It can be made from a variety of black and green teas that contain an antioxidant compound called EGCG, which has been shown to increase the number of kilojoules your body can burn.
And one study found that the fermentation process used to make kombucha may actually increase the antioxidant properties. Try: Remedy Kombucha, $4, which is made up from raw and certified organic ingredients and naturally brewed.
But Wait, It’s Not Perfect
There can be too much of a good thing. First, tea does contain caffeine, albeit less than coffee, but it might still give you a little buzz. If you’re avoiding caffeine for any reason, it’s best not to indulge in this bubbly drink.
“If you're new to kombucha, start by drinking 100mls a day and work your way up to 200mls a day to see how your digestive system responds,” Brisette says. Kroll also cautions against the sugar content in kombucha: “Most kombucha I've seen contains juice, so I tell my clients to drink 1/2 of the bottle to get the probiotics without too much sugar.”
Pregnant women or anyone with a compromised immune systems shouldn’t drink kombucha because there is potential for the bacteria to cause more harm than good. And in that same vein, children, the elderly, and anyone who has a compromised immune system should avoid unpasteurised products in general.
This story originally appeared on Greatist and is republished here with permission.
Kombucha – A Doctor Drinks a Glass
I had to drink my first kombucha for this post. Yes, I live in Austin.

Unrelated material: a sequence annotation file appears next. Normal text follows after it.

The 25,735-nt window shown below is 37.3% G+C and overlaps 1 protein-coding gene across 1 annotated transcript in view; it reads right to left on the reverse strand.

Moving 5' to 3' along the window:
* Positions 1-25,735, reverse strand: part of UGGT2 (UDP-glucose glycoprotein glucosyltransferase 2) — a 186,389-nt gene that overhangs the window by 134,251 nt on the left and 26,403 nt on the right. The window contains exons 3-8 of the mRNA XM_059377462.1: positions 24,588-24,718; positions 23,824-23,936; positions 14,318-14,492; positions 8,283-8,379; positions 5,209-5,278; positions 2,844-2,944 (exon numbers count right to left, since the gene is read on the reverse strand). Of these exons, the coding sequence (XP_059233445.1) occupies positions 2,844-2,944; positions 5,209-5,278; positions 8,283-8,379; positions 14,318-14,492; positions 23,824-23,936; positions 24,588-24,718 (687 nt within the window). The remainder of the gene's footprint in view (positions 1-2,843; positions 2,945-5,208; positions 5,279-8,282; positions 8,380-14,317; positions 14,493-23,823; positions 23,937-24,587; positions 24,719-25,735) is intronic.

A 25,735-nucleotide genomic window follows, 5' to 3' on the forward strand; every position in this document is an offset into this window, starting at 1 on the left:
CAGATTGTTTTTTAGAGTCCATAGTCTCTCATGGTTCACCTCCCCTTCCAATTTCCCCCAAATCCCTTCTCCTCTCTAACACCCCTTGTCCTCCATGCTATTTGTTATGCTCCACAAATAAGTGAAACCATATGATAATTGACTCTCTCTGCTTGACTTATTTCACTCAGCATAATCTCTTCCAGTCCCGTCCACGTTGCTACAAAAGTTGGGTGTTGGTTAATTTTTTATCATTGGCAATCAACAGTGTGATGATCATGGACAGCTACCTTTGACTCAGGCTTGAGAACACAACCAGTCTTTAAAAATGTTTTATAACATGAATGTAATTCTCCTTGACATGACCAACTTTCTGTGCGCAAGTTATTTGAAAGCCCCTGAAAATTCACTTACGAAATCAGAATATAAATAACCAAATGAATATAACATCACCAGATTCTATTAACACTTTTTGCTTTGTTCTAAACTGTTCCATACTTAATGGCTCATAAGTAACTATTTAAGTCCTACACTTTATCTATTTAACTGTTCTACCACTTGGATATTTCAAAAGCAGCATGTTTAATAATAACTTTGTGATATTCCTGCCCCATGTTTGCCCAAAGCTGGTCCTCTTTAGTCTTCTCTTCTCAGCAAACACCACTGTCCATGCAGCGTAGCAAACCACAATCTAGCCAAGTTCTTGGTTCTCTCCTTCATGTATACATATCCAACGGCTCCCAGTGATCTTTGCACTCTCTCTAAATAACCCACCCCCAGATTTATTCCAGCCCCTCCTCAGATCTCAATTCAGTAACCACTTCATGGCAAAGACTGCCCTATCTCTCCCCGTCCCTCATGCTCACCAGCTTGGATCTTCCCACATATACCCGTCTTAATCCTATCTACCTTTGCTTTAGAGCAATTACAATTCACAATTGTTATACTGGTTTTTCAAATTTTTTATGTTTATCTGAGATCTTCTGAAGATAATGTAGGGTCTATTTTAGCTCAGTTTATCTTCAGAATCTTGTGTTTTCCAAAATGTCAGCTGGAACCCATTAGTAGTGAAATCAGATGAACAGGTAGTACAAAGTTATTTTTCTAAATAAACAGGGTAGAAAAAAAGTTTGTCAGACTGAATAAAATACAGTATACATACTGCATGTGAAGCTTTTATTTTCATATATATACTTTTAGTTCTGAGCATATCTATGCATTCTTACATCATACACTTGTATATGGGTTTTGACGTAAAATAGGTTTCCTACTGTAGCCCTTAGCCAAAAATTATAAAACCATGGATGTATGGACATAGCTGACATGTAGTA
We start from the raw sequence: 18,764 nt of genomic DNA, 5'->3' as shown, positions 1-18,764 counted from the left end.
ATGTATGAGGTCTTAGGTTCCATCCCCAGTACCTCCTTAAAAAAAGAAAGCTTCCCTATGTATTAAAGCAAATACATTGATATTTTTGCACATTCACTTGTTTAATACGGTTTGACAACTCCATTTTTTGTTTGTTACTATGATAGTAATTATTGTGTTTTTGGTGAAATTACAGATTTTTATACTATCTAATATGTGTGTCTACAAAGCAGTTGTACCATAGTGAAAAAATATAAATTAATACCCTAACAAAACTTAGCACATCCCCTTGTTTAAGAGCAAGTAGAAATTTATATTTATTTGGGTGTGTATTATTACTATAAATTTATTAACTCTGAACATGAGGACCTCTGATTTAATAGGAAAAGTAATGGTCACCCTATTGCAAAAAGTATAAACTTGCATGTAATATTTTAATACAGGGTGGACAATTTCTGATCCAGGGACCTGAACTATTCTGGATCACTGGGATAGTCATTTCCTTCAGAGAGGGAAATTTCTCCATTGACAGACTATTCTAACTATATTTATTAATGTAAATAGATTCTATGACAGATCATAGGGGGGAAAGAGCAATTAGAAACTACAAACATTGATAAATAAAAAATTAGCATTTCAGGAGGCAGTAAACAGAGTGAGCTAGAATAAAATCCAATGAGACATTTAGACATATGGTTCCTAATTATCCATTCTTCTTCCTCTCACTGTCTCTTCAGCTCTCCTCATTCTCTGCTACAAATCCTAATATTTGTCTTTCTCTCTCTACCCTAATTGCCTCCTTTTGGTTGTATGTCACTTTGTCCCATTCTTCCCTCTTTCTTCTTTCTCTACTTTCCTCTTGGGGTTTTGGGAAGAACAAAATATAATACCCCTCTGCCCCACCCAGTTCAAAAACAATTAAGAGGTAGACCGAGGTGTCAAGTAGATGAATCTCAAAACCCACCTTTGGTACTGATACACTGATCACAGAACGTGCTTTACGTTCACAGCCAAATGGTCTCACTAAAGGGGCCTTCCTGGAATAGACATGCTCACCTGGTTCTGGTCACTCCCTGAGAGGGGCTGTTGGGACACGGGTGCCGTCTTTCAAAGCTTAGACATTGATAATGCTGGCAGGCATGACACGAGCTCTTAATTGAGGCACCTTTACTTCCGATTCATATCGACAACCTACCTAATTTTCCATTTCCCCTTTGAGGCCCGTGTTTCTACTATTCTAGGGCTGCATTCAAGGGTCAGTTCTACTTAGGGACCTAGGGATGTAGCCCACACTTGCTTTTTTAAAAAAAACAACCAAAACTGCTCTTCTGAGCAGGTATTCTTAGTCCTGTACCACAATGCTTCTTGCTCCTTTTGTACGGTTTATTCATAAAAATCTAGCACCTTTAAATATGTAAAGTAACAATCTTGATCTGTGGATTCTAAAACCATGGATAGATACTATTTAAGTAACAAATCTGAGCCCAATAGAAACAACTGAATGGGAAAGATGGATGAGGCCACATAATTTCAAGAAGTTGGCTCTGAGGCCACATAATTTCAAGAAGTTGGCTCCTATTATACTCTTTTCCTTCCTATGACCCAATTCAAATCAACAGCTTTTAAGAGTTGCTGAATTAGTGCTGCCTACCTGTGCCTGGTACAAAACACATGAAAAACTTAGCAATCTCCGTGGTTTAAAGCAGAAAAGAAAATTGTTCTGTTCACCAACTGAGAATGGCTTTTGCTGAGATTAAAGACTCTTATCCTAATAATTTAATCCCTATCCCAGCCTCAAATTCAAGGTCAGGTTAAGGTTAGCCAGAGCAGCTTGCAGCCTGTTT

I’m also a Gen-Xer who can be a little behind the times (did y’all hear Blockbuster closed?). So I’ll admit that I hadn’t drank “booch” until now. What did I think?
What is Kombucha & Where Is It From?
First things first, what’s kombucha and where did it come from? Ever heard of SCOBY? That’s short for “symbiotic culture of bacteria and yeast.” You ferment some tea with the SCOBY, and presto, you’ve got kombucha! It’s believed to have originated in China (or Russia depending on who you’re talking to), where it’s widely consumed.
No Definitive Proof
However, in 2003 and again in 2014, researchers could find no definitive proof that kombucha provided any of the purported clinical benefits. In fact, the authors of the former article went as far as to say that kombucha should not be recommended for therapeutic use, as it is in a class of “remedies that only seem to benefit those who sell them.” Solid burn, researchers.
Kombuch Provides Antioxidants
Then, a competing study booch-loving Latvia found that kombucha provides antioxidants, aids in detox, boosts energy, and boosts immunity. Slightly vague, but those sound good. So what to make of it?
How Kombucha Interacts with the Gut
There’s a lot of research right now into the gut microbiome. That’s the collection of bacteria, yeast, and other microorganisms living in our gastrointestinal tract.
Medical researchers are just starting to understand how important the microbiome is in our immunity. It may be that things the probiotics in kombucha aid our microbiome in some way.
The discoveries of this research at this point, though, is a little me – behind the times.
Who Shouldn’t Drink Kombucha?
Should anyone not drink kombucha? It is not recommended for kids under 4 or if you are immunocompromised in any way. Remember, the SCOBY has bacteria in it. Pregnant and nursing women should talk to their doctor first.
Kombucha Has an Acquired Taste
So what did I think when the fizzy, vinegary drink touched my palate? “Not bad.” It’s an acquired taste, most fermented beverages (if you know what I mean).